March Madness is big business in the sporting world. According to an estimate from the American Gaming Association, a staggering $10 billion is expected to be bet on the tournament this year both legally and among friends.
While there are plenty of individual games to bet on throughout the tournament, nearly half of all bets will be dedicated to March Madness brackets and trying to predict who will emerge from each region with a shot at the National Championship.
All told, 67 games will be played as the field is cleared towards the Final Four. When all is said and done, a new NCAA Men’s Basketball Champion will be crowned in Indianapolis on April 5.
Picking your bracket(s) for the NCAA Men’s Basketball Tournament is a simultaneously fun and nerve-wracking experience shared by nearly 50 million Americans. Let’s take a look at everything you need to know about March Madness Brackets, including some essential tips you need for your own bracket pool contest.
As the legal sports betting environment across the US continues to expand you’ll see even more options pop up for March Madness. On top of the usual free contests from media providers like Yahoo! and ESPN, major sportsbooks and DFS providers have also offered free bracket contests in which users compete for cash prizes.
The expected DraftKings 2021 Bracket Contest lineup should include:
Enter new brackets and keep playing throughout the tournament. More details tbd.
Pick any team to win each tournament day until the Elite 8. If your team wins, you get to move on and pick a new winner the next day. If your team loses, you’re out. Survive to the end and you’ll get a piece of $250k. Also: You can only pick a team once. Run out of teams to pick and you’re out, too.
Note: Free to enter but only open to new accounts!
For those who get busted March Madness brackets early on, there’s still hope with the DK Second Chance Bracket contest in 2020. The prize pool is a fitting $16K as it only requires picks from the Sweet 16 on in. It won’t make you rich but it does give you a chance to redeem yourself from the 1st and 2nd rounds!
Free March Madness contests are open to anyone in the US where DFS or betting is available.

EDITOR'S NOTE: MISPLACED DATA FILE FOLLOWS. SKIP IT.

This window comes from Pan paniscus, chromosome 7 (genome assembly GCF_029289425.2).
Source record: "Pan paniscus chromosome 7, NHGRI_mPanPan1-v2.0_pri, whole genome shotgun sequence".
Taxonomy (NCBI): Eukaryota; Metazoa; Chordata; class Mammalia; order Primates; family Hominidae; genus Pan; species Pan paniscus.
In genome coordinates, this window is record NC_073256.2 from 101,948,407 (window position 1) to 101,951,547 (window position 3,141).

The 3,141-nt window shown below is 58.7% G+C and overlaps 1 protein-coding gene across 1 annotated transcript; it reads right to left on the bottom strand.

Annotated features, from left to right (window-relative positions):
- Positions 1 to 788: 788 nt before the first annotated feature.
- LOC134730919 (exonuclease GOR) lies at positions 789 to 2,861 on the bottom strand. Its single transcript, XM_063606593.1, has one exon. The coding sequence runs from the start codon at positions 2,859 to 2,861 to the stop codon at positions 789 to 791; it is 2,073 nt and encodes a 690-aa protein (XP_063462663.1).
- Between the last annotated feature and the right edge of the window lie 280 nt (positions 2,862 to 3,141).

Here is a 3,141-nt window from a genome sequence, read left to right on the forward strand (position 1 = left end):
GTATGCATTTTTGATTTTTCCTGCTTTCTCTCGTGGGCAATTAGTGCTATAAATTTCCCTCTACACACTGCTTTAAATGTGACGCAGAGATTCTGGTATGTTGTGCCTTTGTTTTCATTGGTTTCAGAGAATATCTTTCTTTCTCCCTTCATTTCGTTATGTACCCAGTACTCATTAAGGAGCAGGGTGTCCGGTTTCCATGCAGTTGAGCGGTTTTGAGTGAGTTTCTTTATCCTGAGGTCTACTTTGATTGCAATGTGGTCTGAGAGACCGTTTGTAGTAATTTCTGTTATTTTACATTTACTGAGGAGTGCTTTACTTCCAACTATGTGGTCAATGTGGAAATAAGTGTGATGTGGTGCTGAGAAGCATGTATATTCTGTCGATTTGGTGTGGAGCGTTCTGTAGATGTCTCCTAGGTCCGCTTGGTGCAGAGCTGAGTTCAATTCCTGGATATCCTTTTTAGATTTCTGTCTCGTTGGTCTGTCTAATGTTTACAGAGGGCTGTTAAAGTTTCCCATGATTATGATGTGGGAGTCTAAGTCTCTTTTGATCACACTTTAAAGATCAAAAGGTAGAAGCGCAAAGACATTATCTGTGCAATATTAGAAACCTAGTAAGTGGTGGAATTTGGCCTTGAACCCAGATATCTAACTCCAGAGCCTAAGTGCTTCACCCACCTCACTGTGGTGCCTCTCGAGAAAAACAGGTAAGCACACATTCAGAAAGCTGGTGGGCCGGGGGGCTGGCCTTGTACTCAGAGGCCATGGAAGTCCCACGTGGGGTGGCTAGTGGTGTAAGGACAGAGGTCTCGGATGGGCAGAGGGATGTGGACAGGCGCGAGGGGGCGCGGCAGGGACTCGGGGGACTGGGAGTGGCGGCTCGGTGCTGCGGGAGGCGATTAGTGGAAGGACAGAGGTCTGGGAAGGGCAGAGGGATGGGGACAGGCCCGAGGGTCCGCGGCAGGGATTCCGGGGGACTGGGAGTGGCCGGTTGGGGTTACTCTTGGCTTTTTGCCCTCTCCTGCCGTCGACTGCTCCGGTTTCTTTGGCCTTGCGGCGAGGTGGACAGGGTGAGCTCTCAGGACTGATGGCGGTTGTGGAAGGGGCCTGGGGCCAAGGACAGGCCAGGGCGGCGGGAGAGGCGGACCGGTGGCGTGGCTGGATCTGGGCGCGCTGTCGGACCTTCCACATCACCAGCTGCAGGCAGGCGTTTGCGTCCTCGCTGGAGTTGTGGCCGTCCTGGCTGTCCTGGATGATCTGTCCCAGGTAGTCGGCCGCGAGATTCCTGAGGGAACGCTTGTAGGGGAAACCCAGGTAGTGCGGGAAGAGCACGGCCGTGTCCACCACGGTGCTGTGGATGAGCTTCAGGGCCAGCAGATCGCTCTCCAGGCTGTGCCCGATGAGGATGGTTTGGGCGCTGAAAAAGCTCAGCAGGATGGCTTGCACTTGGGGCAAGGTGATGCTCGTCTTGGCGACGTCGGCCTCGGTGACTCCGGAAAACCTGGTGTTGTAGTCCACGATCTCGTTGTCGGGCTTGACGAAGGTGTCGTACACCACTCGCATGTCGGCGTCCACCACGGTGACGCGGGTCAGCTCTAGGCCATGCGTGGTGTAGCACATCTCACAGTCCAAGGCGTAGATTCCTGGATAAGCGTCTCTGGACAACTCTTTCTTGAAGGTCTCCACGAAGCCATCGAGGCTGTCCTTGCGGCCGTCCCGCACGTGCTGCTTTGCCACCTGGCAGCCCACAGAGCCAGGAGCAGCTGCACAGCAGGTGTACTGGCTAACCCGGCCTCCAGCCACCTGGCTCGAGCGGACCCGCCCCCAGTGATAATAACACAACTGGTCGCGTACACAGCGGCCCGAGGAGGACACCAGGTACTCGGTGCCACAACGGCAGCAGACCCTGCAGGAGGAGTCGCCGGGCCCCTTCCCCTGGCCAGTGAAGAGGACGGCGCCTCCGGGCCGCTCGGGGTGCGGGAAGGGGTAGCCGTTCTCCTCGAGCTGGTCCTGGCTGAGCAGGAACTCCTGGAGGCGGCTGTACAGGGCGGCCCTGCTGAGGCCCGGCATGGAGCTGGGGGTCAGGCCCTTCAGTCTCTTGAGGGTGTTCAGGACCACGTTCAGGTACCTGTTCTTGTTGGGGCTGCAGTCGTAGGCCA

In New Jersey, the first state to authorize legal sports betting, DraftKings offered a $20 buy-in tournament contest with a $100,000 prize pool.
The last time March Madness happened in 2019 FanDuel offered its users in all 50 states a $250,000 prize pool for its Bracket Madness contest.
Scoring was similar to any standard bracket contest with an emphasis on picking the Final Four and beyond correctly. The winner walked away with a clean $100,000.
We expect something similar to be offered in 2021; details to come soon.
A March Madness bracket, as it’s known, lays out the entire NCAA Men’s Basketball tournament from the first round to the final. All 64 teams are matched up based on seeds from 1-16 in four different regions.
Each game is single-elimination with only the winners advancing to the next round. For a March Madness bracket contest, your goal is to pick the winners of each game all the way down to the champion – before the tournament begins.
After you work through the first-round pairings, you then select the winner of the second-round games based on the teams you picked to advance, and so on. Once you have pick a winner for every game through each of the rounds, all the way to the National Champion, you’ll have a completed bracket.
Most if not all bracket contests work off of a points system. Each correct selection is worth a certain value; picks in the early rounds are usually scored low and correct picks in the later rounds are typically worth more.